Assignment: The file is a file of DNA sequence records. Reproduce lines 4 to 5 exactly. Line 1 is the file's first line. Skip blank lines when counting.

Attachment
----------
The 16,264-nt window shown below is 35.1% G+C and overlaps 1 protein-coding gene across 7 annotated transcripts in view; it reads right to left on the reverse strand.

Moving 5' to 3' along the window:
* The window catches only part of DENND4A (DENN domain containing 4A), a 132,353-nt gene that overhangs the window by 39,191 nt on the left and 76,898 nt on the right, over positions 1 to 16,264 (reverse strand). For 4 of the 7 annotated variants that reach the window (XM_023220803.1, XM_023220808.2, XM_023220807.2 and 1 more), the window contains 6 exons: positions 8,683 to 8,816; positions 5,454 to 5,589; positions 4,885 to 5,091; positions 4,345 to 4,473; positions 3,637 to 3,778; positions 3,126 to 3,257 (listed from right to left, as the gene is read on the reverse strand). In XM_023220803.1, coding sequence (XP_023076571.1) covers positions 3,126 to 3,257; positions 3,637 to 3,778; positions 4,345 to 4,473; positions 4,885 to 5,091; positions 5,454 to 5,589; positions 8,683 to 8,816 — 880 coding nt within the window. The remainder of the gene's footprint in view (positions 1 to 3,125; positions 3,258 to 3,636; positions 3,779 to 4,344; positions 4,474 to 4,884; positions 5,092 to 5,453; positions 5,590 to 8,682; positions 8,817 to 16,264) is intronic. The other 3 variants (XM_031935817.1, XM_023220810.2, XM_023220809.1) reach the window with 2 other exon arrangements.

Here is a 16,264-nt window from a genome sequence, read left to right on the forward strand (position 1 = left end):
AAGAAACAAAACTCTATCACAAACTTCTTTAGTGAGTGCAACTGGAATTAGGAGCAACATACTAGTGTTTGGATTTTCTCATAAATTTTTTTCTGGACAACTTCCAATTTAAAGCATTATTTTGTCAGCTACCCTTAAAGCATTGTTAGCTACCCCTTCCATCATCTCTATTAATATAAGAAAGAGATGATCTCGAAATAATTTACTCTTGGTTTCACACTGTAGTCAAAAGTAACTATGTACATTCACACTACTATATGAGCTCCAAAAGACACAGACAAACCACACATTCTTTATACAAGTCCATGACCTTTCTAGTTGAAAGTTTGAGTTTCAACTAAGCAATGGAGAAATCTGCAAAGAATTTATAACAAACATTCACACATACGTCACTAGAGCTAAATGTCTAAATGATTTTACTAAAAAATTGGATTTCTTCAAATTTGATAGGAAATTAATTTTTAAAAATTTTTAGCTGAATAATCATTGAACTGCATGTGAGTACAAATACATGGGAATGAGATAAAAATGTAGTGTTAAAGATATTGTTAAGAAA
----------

Here is a 16,264-nt window from a genome sequence, read left to right on the forward strand (position 1 = left end):
AAGAAACAAAACTCTATCACAAACTTCTTTAGTGAGTGCAACTGGAATTAGGAGCAACATACTAGTGTTTGGATTTTCTCATAAATTTTTTTCTGGACAACTTCCAATTTAAAGCATTATTTTGTCAGCTACCCTTAAAGCATTGTTAGCTACCCCTTCCATCATCTCTATTAATATAAGAAAGAGATGATCTCGAAATAATTTACTCTTGGTTTCACACTGTAGTCAAAAGTAACTATGTACATTCACACTACTATATGAGCTCCAAAAGACACAGACAAACCACACATTCTTTATACAAGTCCATGACCTTTCTAGTTGAAAGTTTGAGTTTCAACTAAGCAATGGAGAAATCTGCAAAGAATTTATAACAAACATTCACACATACGTCACTAGAGCTAAATGTCTAAATGATTTTACTAAAAAATTGGATTTCTTCAAATTTGATAGGAAATTAATTTTTAAAAATTTTTAGCTGAATAATCATTGAACTGCATGTGAGTACAAATACATGGGAATGAGATAAAAATGTAGTGTTAAAGATATTGTTAAGAAA